REPORT ON 104 SIG SQN PATROL CONTACT
NUI DAT 2 FEATURE, PHUOC TUY PROVINCE
SOUTH VIETNAM -
4 JUN 70
Map, XUYEN MOC (SW), Sheet
6430-11-SW, VIETNAM, Edition 3-AAS, 1:25,000.
Time Zone used throughout the report:
1. During the years that 103 Sig Sqn and 104 Sig Sqn have supported 1 ATF
in South Vietnam, patrolling has become a part of unit life. With
other supporting and administrative units within the Task Force base,
Signals have regularly provided patrols to take their share of the
responsibility of maintaining base security.
2. The patrols mounted by the minor units are tasked and controlled by a
fostering infantry Battalion. In the case of 104 Sig Sqn this
association is now traditionally established with either 2RAR, 4RAR or
3. During April 1970, 2RAR/NZ (ANZAC) relieved 6RAR/NZ (ANZAC) and 104 Sig
Sqn settled down to a patrol program under their guidance.
Generally, the basis which 104 Sig Sqn accepted entailed the provision
of two 12-man patrols each month. Each patrol was of one to two
Prelude To Contact
4. On 3 Jun 70, a two day patrol, commanded by the SSM 104 Sig Sqn (W02
A.B. Huston), left
Nui Dat to conduct reconnaissance and ambush
operations in AO BUNA. Their area of search
was approximately four
kilometres east of the base in the vicinity of the Nui Dat 2 feature
485683). It was familiar ground to the patrol commander and a number of
the other members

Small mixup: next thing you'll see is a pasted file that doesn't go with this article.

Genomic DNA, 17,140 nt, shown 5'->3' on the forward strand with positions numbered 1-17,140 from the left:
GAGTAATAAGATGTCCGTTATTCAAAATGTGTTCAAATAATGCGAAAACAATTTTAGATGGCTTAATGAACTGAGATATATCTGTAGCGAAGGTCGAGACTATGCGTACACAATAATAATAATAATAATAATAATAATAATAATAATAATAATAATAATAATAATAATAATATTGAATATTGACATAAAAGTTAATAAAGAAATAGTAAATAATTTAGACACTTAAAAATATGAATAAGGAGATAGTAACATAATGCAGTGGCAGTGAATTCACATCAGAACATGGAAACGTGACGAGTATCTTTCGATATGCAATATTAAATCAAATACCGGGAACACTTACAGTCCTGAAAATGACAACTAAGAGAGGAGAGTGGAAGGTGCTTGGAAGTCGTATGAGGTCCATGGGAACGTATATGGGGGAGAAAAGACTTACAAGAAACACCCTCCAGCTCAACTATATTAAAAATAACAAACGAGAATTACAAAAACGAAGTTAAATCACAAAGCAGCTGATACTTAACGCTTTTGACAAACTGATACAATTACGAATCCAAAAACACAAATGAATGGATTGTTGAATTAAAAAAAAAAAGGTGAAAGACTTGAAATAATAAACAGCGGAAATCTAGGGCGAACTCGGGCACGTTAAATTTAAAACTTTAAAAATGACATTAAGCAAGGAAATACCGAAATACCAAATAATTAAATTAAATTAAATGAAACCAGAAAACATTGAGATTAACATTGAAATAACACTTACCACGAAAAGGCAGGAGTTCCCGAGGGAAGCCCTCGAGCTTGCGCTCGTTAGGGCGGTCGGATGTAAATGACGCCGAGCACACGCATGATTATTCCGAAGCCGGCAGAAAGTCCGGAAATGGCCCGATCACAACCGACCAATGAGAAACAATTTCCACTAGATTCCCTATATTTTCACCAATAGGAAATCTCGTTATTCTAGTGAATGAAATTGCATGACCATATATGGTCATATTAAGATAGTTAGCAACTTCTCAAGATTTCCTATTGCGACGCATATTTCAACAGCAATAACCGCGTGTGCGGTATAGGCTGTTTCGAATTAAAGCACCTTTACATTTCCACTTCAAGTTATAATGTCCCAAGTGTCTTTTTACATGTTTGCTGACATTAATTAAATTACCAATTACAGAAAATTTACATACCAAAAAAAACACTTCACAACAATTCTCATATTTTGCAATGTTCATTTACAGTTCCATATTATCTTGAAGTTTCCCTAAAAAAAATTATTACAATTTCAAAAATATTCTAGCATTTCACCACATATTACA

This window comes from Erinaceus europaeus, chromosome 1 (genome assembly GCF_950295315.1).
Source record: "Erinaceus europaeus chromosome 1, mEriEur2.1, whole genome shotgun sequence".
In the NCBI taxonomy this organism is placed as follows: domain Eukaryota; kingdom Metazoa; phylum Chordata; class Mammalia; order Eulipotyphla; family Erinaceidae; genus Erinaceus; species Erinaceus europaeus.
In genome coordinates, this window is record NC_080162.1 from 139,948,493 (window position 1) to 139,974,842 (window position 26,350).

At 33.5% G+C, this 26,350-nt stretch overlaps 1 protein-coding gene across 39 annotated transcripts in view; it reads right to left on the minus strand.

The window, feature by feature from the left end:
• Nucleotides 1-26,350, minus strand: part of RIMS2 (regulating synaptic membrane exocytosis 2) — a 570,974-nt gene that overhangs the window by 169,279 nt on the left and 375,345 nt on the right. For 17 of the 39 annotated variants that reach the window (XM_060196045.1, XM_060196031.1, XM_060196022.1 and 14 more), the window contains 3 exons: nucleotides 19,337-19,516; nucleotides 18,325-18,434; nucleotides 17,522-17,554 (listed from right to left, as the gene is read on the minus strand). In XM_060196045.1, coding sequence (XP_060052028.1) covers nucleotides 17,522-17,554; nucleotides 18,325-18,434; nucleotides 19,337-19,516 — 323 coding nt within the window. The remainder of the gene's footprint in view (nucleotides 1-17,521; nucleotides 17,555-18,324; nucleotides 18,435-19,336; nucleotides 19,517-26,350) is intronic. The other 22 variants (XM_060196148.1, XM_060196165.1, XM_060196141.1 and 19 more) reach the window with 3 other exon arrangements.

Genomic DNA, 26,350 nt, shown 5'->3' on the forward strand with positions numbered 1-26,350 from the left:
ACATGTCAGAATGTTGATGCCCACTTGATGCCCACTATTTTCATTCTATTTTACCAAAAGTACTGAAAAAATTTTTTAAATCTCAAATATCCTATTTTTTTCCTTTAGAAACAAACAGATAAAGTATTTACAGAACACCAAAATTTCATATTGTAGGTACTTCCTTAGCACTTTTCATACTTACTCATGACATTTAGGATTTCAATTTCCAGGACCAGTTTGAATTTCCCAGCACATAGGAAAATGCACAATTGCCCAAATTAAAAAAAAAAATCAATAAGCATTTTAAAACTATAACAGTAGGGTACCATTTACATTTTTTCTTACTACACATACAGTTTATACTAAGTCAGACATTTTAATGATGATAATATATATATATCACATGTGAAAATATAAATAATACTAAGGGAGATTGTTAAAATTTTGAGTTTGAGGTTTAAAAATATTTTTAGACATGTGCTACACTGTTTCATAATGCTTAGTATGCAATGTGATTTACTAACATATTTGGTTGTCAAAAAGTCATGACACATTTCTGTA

who had been with earlier patrols into the same
5. The first day of the patrol was routine and uneventful, and a quiet
night was spent in ambush
at YS 473660. The search continued
throughout the following day and by late afternoon it seemed
previous day's pattern was to be repeated.
6. The patrol commander had selected a possible ambush site for the second
night (4 Jun 70)
in the vicinity of YS 485687. At 1630 hrs the
patrol occupied a temporary defensive position at YS 484685 in secondary
vegetation. A reconnaissance group, consisting of the patrol
and one escort, left the defensive position to select the
final ambush site and complete a detailed
layout of the area.
7. After moving only 100
metres the reconnaissance group heard the noise of movement from the east.
The group returned to their temporary defensive position and found that
some of the other members of the patrol had observed movement on the
ridgeline, approximately 150 metres to the east. After confirming
the sightings the patrol commander engaged the movement with Artillery and
prepared the patrol for a sweep of the area. At this stage a clear
sighting of from seven to ten of the enemy was again observed on the
ridgeline and at 1646 hrs the area was engaged by the whole patrol using
M79, GPMG M60 and rifle fire. The patrol again called for and
directed Artillery fire onto the area.
approximately 1700 hrs two “Bushranger” gunships were offered by 1 ATF CP.
Five minutes later they were covering the patrol and engaging the enemy on
the ridgeline. Their assessment of enemy strength suggested that the
patrol could be opposing a force of “up to 20”.
9. During their fourth run over the target area the ”Bushrangers" were fired
on from the ridge and the patrol was simultaneously engaged with automatic
fire. Both the patrol and the gunships intensified their fire into
the area. It was 1710 hrs
10. At approximately 1720 hrs the patrol received both automatic and small